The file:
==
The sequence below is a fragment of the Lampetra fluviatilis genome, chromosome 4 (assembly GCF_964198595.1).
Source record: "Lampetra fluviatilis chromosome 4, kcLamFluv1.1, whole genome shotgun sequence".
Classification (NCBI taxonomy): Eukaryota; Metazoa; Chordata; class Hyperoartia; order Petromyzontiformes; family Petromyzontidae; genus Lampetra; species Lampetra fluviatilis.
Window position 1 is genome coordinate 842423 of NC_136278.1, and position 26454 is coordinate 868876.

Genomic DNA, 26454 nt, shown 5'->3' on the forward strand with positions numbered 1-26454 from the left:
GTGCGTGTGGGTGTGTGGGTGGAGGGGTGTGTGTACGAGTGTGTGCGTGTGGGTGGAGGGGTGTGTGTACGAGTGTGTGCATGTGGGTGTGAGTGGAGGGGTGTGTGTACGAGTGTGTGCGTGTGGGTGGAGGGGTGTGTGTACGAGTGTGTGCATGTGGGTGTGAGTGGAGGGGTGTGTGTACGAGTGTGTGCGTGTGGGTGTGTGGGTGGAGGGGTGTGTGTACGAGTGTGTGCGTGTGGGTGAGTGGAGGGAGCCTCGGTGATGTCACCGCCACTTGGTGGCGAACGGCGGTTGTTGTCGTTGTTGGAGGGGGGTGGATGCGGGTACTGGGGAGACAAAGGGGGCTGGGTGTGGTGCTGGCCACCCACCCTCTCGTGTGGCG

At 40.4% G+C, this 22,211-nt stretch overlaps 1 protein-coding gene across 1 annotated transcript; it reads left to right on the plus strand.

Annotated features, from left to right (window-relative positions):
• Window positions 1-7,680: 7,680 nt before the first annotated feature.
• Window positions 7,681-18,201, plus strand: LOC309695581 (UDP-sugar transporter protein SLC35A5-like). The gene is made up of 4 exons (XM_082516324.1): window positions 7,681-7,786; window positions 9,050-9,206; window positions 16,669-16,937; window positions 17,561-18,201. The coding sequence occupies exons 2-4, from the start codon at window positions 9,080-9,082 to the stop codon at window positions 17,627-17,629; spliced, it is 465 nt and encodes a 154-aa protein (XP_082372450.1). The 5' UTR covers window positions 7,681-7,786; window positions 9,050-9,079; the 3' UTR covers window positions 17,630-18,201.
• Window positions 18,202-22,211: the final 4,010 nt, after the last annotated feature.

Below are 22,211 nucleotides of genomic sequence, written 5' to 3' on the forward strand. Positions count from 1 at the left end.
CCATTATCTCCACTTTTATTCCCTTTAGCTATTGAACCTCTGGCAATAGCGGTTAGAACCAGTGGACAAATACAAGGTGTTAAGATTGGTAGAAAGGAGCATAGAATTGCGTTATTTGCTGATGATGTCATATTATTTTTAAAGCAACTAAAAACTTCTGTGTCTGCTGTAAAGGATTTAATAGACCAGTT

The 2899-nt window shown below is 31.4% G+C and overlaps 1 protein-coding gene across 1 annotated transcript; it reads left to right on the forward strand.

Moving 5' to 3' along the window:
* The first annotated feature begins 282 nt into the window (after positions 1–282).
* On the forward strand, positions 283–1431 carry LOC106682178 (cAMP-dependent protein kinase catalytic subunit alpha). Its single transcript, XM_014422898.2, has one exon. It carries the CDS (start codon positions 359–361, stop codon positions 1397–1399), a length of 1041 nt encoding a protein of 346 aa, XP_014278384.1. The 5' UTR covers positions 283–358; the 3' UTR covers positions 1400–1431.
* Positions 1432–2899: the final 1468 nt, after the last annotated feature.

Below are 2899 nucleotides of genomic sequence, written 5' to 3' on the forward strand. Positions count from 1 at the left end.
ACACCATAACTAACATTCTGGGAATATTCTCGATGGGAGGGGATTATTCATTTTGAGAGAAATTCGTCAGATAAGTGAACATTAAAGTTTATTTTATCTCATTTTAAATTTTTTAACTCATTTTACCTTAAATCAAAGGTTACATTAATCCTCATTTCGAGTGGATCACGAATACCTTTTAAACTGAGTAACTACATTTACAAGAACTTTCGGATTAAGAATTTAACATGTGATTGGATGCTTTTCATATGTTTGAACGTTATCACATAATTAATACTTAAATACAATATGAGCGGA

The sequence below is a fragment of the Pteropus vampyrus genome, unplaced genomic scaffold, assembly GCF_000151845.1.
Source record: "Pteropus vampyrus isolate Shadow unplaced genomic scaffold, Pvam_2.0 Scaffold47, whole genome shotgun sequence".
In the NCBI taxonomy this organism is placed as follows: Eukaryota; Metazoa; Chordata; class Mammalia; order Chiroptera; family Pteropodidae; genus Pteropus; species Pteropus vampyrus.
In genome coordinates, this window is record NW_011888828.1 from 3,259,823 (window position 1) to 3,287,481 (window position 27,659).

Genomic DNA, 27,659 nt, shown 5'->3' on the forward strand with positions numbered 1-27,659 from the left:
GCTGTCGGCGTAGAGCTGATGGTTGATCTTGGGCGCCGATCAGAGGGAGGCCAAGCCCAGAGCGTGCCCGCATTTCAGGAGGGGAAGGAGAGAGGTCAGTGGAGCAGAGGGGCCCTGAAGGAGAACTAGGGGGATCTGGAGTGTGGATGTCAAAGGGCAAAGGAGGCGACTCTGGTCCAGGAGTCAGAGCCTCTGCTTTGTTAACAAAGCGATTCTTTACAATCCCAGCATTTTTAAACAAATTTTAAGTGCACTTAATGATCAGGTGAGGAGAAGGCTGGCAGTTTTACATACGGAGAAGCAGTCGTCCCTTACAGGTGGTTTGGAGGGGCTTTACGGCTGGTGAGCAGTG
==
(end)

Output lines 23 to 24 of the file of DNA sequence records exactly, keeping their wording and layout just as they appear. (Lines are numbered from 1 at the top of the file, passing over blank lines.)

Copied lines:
In the NCBI taxonomy this organism is placed as follows: Eukaryota; Metazoa; Chordata; class Mammalia; order Chiroptera; family Pteropodidae; genus Pteropus; species Pteropus vampyrus.
In genome coordinates, this window is record NW_011888828.1 from 3,259,823 (window position 1) to 3,287,481 (window position 27,659).